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Dr Jo Cribb: Keeping on top of her game

Feb 14 2019

Spotlight: Inspiring Directors​

Keeping up with her children, staying fit, and maintaining her garden are some of Dr Jo Cribb’s passions. But she is probably more known to most people as the former chief executive of the Ministry for Women or as the seasoned director who sits on the board of a number of organisations. We recently spoke with Dr Cribb who facilitates the Institute of Directors’ ‘Working with the Board’ course. She talked to us about her governance experience, what she thinks is the biggest challenge facing directors and how she keeps herself on top of her game. 

1. Tell us about a difficult governance experience you had, how you handled it and what you learned from it.

Early in my governance career I was on the board of an organisation that delivered a number of social services. One of the services was long established and tightly managed by its founder.  The service needed to change in order to be effective but the founder was entrenched in the status quo.  Supporting management in what was a difficult and emotional change management process was a challenge.  I learned early on just how much governance is a 'human' process and effective governance is built on strong and honest relationships.

2.  Tell us about the boards you are currently a part of and the work these organisations do.

I am in the Royal New Zealand Navy Board as an independent member. We work with the Navy executive team to plan for 'the Navy after next'. I’m on the board of Literacy Aotearoa, the largest provider of adult literacy education in the country; New Zealand Media Council, which provides the public with an independent forum for resolving complaints involving newspapers, magazines, their websites and other digital media; and the Wellington Women’s Homeless Trust which provides safe accommodation for homeless women. I am also the Chair of the Institute of Public Administration of New Zealand (IPANZ) which works to promote and help develop an innovative public sector by providing independent thought leadership and training.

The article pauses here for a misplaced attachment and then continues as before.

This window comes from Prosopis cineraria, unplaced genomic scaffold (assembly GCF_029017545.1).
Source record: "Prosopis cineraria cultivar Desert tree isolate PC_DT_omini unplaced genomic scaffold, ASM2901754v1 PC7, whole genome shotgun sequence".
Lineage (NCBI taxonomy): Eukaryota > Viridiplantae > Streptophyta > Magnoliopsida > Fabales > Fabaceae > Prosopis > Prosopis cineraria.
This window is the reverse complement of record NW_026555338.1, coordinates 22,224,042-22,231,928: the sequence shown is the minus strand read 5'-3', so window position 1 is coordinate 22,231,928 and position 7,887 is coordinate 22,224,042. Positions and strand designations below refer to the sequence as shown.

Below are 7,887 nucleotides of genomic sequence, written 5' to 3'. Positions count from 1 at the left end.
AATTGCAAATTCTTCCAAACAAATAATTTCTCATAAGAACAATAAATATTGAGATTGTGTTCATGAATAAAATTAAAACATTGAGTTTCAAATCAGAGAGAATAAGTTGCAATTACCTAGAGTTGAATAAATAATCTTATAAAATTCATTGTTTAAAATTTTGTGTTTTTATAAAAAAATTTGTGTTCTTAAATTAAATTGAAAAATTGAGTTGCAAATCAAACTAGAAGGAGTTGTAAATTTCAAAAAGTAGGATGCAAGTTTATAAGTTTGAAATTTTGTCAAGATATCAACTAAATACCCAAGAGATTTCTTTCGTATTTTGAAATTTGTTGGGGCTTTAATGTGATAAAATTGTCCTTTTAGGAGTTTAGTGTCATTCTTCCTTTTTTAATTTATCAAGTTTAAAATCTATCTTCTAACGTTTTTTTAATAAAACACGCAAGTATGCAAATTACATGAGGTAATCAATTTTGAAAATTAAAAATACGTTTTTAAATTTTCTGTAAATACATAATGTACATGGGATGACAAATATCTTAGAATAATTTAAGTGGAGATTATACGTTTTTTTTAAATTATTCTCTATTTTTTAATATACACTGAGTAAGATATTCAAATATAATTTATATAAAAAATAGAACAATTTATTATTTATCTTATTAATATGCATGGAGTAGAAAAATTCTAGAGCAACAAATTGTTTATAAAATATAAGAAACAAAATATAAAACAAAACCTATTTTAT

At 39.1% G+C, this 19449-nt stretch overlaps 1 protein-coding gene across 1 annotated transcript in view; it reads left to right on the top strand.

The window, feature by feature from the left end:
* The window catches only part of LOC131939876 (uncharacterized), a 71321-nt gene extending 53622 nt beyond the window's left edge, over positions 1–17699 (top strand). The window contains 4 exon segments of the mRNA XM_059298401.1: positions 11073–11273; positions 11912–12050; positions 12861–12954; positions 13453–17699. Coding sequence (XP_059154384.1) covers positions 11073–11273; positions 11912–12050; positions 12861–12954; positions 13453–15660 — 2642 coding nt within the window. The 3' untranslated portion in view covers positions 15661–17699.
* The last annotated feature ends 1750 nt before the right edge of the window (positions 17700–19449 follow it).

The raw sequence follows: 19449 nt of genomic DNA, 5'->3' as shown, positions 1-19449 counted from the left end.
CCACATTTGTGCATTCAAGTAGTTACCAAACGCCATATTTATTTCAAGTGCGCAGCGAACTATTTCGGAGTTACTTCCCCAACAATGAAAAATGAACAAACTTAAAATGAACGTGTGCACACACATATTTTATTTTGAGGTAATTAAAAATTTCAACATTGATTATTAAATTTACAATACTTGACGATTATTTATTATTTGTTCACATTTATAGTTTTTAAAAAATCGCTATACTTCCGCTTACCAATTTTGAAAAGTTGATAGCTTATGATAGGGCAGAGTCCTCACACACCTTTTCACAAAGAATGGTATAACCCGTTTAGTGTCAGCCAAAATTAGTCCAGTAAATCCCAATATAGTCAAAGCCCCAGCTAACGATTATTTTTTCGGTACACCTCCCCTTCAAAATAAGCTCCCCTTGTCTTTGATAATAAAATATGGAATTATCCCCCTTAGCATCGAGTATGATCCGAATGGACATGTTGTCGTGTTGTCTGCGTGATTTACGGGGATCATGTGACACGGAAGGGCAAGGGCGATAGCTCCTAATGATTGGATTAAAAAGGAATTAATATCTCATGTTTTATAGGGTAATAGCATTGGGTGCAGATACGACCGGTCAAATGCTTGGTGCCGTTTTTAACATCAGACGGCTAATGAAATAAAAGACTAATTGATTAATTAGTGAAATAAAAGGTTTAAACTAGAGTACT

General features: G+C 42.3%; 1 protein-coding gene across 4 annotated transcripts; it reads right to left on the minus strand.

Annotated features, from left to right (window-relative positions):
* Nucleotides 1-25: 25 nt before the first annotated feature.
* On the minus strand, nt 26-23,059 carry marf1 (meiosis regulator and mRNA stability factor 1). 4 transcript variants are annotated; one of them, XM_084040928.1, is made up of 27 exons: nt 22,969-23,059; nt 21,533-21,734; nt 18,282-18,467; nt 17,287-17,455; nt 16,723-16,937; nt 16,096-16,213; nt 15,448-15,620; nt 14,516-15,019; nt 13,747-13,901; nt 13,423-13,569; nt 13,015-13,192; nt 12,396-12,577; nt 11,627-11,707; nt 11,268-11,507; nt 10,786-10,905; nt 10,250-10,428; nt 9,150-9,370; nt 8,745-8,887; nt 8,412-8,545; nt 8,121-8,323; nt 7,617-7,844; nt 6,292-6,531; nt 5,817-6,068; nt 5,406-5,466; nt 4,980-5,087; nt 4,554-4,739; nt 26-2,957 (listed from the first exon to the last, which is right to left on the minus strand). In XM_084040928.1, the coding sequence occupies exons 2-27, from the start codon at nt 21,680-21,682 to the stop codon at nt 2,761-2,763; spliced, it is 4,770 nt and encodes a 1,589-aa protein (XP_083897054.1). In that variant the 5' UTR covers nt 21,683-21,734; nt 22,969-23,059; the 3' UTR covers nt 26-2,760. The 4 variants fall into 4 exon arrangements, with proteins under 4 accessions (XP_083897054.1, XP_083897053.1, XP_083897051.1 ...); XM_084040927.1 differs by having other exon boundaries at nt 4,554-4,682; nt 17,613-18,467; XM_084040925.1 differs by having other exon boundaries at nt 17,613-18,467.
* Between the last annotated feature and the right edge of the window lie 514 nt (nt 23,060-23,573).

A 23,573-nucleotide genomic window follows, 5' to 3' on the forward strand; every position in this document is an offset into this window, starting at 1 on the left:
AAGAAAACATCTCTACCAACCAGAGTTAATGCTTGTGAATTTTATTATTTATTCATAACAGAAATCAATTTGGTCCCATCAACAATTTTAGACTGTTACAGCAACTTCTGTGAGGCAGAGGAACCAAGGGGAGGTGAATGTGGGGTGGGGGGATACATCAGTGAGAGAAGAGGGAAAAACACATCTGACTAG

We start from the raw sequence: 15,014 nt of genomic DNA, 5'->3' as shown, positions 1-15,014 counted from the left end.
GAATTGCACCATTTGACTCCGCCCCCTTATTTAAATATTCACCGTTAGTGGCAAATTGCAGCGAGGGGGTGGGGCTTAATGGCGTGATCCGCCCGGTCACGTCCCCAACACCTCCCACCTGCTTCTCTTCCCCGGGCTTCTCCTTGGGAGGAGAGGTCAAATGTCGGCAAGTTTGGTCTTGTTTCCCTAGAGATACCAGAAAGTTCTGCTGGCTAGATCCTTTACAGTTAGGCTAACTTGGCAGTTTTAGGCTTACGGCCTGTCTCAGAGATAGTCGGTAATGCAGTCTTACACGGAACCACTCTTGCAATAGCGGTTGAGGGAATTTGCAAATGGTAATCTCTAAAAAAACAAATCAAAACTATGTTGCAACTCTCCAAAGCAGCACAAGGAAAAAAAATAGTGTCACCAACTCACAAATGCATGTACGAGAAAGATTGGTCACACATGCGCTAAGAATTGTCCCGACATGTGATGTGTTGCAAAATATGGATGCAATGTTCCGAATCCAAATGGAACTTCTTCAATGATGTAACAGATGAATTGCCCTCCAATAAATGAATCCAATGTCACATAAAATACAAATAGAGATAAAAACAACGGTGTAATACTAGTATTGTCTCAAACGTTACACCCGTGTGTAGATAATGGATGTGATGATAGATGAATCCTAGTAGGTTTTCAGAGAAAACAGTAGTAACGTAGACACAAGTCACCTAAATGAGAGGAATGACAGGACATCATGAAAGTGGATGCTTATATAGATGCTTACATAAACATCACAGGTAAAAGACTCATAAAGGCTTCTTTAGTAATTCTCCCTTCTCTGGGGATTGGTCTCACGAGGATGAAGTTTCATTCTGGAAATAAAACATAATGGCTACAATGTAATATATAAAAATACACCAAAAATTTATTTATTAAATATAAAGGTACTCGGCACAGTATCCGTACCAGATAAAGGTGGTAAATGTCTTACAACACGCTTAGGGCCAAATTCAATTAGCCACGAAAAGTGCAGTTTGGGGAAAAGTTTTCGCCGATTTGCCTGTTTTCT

3.  What skills do you think are important for directors to have given the changing context of governance (eg. technological disruptions, future of work, sustainability issues)?

Much work has been done to identify the skills needed of leaders in the 21st century - they include curiosity, the ability to collaborate and communicate, and be creative.  These skills are just as important for governors as other leaders.

4.  What do you think is the biggest challenge for directors?

Maintaining the ability to see beyond the 'echo chamber' that might be building around board discussions or their own practice. 

5.  What are you passionate about outside work? (hobbies, interests)

I enjoy the challenge of keeping up with my children, staying fit, keeping my garden under control, my baking tins full, reading (widely) and travel (as much as possible).

Dr Jo Cribb

6.  How do you measure your success as a director/governance practitioner?

I am outcome-focused.  For me, it is all about the success of the organisation, and the effectiveness of the board in generating value.  I look for feedback about how I can personally be more effective as a board member, and how the board can add more value.

7.   How do you keep yourself on top of your game?

Investing in wide networks where I am constantly exposed to new ideas and emerging trends.  For example, I do not have a technology background but actively seek information about what is happening in AI and machine learning as these are, and will continue to, impact on our organisations. 

8.   What do you think is the value of being a member of the IoD?

IoD is a diverse network that provides many opportunities to interact with those who don't have the same background and experience as I do.  It provides an efficient opportunity to constantly test my assumptions.

9.   Who inspires you?

The emerging leaders of social enterprises who are creating new models of organisations including new models of governance and are challenging norms about work, business and social justice. 

10.  What’s the best advice you’ve been given as a director?

Always be prepared, always question.